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What is next for Italy after Prime Minister Draghi’s resignation? | News

The collapse of Draghi’s government opens the way for early elections in autumn, with polls projecting a comfortable win by a right-wing alliance.

Italy has entered a new period of political uncertainty as Prime Minister Mario Draghi handed his resignation to President Sergio Mattarella.

The instability could add to the challenges already faced by the country, including soaring inflation and the economic fallout from Russia’s invasion of Ukraine.

Draghi’s government will remain in office in a caretaker role until early elections in autumn, Mattarella said on Thursday, after formally accepting the decision.

Italy’s government crumbled on Wednesday when three of Draghi’s main coalition partners snubbed a confidence vote he had called to try to end divisions and renew their alliance.

The political crisis has upended months of stability in Italy, during which the former central banker had boosted the country’s standing in financial markets and helped shape Europe’s response to the war in Ukraine.

Why did Draghi hand in his resignation?

  • Draghi had already tendered his resignation last week after one of his partners, the populist Five Star Movement, failed to back him in a confidence vote on measures tackling the high cost of living.
  • Mattarella at the time rejected the resignation and told him to go before parliament to see if he could keep the broad coalition going until the planned end of the legislature in early 2023.
  • Draghi won a confidence vote in the Senate on Wednesday and delivered a speech to the Senate in which he made a plea for unity.
  • However, boycotts by three of his key coalition allies in the voting virtually doomed any prospects for the survival of a broad unity government.
  • Five Star once again decided not to back him, saying he had not addressed their core concerns. The right-wing Forza Italia and League parties decided to shun the vote, saying they wanted a commitment that Draghi was willing to forge a new administration without Five Star and with new policy priorities.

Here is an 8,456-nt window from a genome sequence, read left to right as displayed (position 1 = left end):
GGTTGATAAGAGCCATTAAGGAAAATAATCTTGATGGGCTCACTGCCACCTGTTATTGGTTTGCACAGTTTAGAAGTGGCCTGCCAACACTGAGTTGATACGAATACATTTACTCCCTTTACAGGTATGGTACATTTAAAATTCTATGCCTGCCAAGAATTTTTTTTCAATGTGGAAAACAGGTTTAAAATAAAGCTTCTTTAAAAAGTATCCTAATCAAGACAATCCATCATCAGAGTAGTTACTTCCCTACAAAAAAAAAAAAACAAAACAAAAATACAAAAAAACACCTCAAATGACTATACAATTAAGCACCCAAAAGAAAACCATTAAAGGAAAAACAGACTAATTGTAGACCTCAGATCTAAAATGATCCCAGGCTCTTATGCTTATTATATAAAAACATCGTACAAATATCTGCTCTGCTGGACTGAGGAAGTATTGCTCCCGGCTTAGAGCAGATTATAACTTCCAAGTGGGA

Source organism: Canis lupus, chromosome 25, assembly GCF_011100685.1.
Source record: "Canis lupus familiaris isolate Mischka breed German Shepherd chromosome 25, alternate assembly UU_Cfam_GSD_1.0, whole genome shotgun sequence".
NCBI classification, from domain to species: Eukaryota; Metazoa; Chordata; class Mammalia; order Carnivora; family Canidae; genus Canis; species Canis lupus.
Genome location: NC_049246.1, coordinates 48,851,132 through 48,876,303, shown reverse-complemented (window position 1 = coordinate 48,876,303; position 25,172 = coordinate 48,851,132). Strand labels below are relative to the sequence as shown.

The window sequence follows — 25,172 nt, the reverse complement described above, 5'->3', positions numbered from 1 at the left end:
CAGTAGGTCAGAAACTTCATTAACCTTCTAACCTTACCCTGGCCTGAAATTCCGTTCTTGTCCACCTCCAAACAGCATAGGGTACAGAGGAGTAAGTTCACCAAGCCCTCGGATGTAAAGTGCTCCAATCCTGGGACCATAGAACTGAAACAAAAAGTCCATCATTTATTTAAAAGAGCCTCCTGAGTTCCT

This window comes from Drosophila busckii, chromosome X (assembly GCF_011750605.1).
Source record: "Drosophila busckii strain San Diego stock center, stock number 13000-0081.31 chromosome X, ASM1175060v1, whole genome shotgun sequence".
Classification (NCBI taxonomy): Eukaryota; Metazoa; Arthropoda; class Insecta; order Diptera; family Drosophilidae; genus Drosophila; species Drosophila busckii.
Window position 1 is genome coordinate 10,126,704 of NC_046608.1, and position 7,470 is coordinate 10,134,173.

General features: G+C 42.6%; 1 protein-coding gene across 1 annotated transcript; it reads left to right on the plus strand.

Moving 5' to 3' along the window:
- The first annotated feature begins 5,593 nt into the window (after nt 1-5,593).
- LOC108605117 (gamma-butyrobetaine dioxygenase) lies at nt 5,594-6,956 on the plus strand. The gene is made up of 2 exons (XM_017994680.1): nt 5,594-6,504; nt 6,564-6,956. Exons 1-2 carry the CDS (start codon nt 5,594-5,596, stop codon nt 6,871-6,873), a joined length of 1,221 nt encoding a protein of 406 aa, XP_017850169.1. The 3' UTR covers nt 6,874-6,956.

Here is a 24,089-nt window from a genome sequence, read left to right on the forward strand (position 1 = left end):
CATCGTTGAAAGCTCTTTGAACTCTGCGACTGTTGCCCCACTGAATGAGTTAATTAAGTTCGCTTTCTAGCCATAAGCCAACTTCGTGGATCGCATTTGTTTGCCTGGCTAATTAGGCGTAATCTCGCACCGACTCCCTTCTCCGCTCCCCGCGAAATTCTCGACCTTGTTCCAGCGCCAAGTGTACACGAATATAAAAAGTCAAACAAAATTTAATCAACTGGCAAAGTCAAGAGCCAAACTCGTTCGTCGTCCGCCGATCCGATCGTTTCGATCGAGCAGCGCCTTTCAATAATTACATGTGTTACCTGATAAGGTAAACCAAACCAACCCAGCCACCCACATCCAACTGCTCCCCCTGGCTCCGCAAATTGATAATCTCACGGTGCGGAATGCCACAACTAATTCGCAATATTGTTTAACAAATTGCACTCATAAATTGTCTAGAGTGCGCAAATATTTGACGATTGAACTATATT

What triggered the political crisis?

  • The 74-year-old former European Central Bank (ECB) chief was parachuted into the prime minister’s seat in 2021 as Italy wrestled with the COVID-19 pandemic and an ailing economy.
  • He formed a broad national coalition in February 2021 to tackle the coronavirus emergency and adopt scores of measures pledged to the European Commission, in return for the initial instalments of some 200 billion euros ($226bn) of European Union pandemic recovery funds.
  • His government was marred by divisions that made the executive unable to make much progress in reforming an underperforming economy.
  • Things turned sour earlier this year when Draghi missed out on the role of president in a vote of more than 1,000 parliamentarians and regional delegates.
  • With a national election due in the first half of 2023, the parties in his coalition began squabbling with an eye to improving their poll standings.

What happens now?

  • Draghi will lead a caretaker government, taking care of urgent matters until elections are held in September or October.
  • The national vote is constitutionally mandated to be held within 70 days after the government is dissolved.
  • Supporters of Draghi warned a government collapse could worsen social ills in a period of rampant inflation, as well as delay the budget, threaten EU post-pandemic recovery funds and send financial markets into a tailspin.
  • Italian bonds and stocks sold off sharply on Thursday just as markets were bracing for the first interest rate hike from the ECB since 2011. The ECB was due on Thursday to unveil a tool to correct stress in bond markets for indebted eurozone members, such as Italy.

What has been the reaction?

  • Based on current polls, a right-wing alliance led by Giorgia Meloni’s neo-fascist Brothers of Italy party and including Silvio Berlusconi’s Forza Italia and Matteo Salvini’s League would comfortably win a snap election, provided the three parties can form a coalition.
  • Meloni, who has been calling for an early election since before the crisis erupted, was triumphant. “The will of the people is expressed in one way: by voting. Let’s give hope and strength back to Italy,” she said.
  • Enrico Letta, head of the centre-left Democratic Party, which voted in support of the prime minister, said toppling the Draghi government meant “going against Italy and Italians’ interests”.
  • France’s European Affairs minister Laurence Boone said ahead of Draghi’s expected resignation that the move would open a “period of uncertainty” and mark the loss of a “pillar of Europe”.

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